Kew Billabong III 1977 signed 'Fred Williams' lower right oil on canvas 96.6 x 106.5cm (38 1/16 x 41 15/16in).
PROVENANCE Realities Gallery, Melbourne R. C. Crebbin Collection, Sydney Private collection, New South Wales Australian and European Paintings, Christies, Melbourne, 23 November 1998, lot 73 Private collection, Melbourne
EXHIBITED Fred Williams, Realities Gallery, Melbourne, 7 June - 1 July 1978, (illus. cover of invitation)
LITERATURE Patrick McCaughey, Fred Williams 1927-1982, Bay Books, Sydney, 1980, pl. 179 p. 287 (illus.)
Fred Williams's Kew Billabong paintings of 1975-77 constitute a major and particularly individual series within his oeuvre. The billabong was close to his home, giving him easy access to the site. During 1975, he made seven excursions there, resulting in three or more paintings a visit. During May he noted, 'the "Billabong" at Kew is splendid - but on the other hand it is just a rubbish dump of all things ... I find it a great place to work'. 1 It provided a secluded retreat from an intrusive world, and a change from the broad panoramic landscapes that typified his work up to this time. In his perceptive introductory study of Williams's paintings, Patrick McCaughey wrote, 'The choice of motif was typically Williams. It answered certain psychological needs at the time a retreat, a new starting point with some point of departure from previous work, not too difficult or too quickly ambitious in aim, and notably unpicturesque.' 2 The result was some thirty or more luminously luxuriant paintings, McCaughey commenting, 'Here is Williams, the natural painter, relaxed and controlled.' 3. Williams also worked a series of related etchings, about which James Mollison observed, 'As if to provide a counter to the beguiling colour of this series, the artist made very tough black and white etchings of his paintings ...'. 4 Nevertheless, Mollison continued, 'The surface of the water in the Kew Billabong etchings is rich in linear rhythms and full of intricate variations of long, short and curved lines. In these lines Williams finds an equivalent for the juicy painting of the Billabong oils ...'.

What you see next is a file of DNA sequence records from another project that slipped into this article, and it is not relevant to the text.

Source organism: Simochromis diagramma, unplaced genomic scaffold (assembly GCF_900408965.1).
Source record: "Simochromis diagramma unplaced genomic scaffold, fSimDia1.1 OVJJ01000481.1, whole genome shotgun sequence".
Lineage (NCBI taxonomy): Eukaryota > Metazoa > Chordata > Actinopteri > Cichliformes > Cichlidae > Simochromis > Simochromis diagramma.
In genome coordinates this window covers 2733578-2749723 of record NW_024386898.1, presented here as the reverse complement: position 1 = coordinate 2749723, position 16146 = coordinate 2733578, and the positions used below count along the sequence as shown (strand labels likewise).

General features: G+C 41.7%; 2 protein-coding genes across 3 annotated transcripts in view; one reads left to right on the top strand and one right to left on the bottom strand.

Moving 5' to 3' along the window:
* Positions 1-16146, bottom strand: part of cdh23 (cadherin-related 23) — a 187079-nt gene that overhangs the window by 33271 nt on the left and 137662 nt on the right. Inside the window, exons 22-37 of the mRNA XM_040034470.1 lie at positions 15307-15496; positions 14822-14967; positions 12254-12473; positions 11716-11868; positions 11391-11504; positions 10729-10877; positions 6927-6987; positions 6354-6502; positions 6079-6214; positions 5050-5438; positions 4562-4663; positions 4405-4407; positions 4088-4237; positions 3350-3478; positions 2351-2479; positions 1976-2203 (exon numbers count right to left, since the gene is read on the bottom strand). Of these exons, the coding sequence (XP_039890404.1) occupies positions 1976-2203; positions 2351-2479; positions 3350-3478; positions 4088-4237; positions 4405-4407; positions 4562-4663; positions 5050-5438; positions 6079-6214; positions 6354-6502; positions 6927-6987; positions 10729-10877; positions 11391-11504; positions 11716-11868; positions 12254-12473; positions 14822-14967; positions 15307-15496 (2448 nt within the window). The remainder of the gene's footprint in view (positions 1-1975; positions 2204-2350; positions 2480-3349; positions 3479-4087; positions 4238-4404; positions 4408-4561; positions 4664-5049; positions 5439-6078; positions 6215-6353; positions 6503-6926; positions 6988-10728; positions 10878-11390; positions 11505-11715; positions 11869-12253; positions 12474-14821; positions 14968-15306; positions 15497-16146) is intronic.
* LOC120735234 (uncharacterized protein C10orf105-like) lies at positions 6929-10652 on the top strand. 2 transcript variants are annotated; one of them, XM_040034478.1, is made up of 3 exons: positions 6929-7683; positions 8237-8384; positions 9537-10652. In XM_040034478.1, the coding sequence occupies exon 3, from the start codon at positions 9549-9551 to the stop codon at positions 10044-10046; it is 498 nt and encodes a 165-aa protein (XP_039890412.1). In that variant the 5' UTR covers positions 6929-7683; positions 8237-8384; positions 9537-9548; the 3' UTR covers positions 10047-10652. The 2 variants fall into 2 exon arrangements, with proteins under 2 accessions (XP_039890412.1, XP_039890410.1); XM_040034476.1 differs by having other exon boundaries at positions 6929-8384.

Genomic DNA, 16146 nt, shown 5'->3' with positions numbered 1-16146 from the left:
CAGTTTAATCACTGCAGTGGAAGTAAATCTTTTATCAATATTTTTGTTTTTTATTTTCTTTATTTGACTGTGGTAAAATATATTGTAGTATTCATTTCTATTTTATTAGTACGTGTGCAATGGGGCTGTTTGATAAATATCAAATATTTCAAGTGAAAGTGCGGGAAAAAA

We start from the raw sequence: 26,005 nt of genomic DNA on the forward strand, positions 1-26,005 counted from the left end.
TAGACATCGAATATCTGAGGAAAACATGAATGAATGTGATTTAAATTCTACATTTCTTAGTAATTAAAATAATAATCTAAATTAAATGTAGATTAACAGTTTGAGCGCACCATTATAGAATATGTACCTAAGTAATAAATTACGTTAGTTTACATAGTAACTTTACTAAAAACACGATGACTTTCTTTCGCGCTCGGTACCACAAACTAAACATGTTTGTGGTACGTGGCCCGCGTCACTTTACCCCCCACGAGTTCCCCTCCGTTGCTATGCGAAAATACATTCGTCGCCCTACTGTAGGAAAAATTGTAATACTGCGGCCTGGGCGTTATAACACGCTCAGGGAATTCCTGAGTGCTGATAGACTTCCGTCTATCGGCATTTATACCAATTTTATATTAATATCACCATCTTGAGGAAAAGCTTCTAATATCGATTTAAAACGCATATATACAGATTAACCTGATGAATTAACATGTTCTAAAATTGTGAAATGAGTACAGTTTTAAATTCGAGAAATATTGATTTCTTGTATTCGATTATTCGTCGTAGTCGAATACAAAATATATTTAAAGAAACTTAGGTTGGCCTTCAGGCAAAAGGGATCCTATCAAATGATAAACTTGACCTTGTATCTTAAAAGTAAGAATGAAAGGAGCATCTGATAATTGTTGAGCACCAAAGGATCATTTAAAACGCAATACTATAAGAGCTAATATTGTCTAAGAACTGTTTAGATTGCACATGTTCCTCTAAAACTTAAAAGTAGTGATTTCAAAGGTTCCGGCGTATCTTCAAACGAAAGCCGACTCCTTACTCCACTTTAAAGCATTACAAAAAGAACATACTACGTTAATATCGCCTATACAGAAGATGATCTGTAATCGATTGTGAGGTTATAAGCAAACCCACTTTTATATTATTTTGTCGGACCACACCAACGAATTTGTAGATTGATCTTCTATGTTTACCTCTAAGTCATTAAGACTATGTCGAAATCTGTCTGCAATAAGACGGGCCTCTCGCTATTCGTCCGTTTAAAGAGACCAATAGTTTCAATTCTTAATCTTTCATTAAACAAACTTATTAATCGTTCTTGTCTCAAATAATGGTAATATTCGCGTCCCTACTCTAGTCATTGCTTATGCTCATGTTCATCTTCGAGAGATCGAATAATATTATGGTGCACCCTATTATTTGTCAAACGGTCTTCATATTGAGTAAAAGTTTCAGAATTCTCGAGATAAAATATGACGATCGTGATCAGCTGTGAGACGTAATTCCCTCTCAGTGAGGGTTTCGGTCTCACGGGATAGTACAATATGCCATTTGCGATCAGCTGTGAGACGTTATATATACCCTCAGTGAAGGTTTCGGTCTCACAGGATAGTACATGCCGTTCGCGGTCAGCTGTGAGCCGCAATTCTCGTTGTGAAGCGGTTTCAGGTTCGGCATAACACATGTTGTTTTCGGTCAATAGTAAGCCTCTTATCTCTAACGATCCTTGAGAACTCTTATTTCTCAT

The Billabong paintings are among Williams's most Impressionist works and are often compared with Claude Monet's Water Lilies series inspired by his garden at Giverny. Enclosed in view and intimate in mood, Williams even adopted Monet's palette of purple-blues contrasting against pinks, reds and aqueous greens, as seen in Kew Billabong III 1977. The subject is light of shimmering reflections and dancing brushstrokes, paint lush and tactile to entrance the senses and, thereby, seductively relax the mind. Moreover, like Monet, the chosen scene is encompassed and private, heightened by the clever use of composition, adroitly engaging geometrical structures on which to hang his vivid tapestries of paint. While the boldly angled line of Kew Billabong III 1977 gives added dynamism to the painting, it is balanced by the accents of background horizontals and lively foreground paint. All illusions of depth are cleverly brought back to the picture plane, where deft touches of thick paint and fluent strokes of the brush create a dazzling picture surface. The mood, nevertheless, is one of quietude and contemplation, the reflections on the water's surface being a metaphor of the artist's own meditations.
1. Quoted in James Mollison, A Singular Vision: The Art of Fred Williams, Australian National Gallery, Canberra, 1989, p.199